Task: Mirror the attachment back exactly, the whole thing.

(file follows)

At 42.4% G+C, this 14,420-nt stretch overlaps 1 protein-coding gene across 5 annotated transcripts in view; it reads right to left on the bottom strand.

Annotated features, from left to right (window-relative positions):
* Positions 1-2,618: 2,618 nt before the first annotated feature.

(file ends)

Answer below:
At 42.4% G+C, this 14,420-nt stretch overlaps 1 protein-coding gene across 5 annotated transcripts in view; it reads right to left on the bottom strand.

Annotated features, from left to right (window-relative positions):
* Positions 1-2,618: 2,618 nt before the first annotated feature.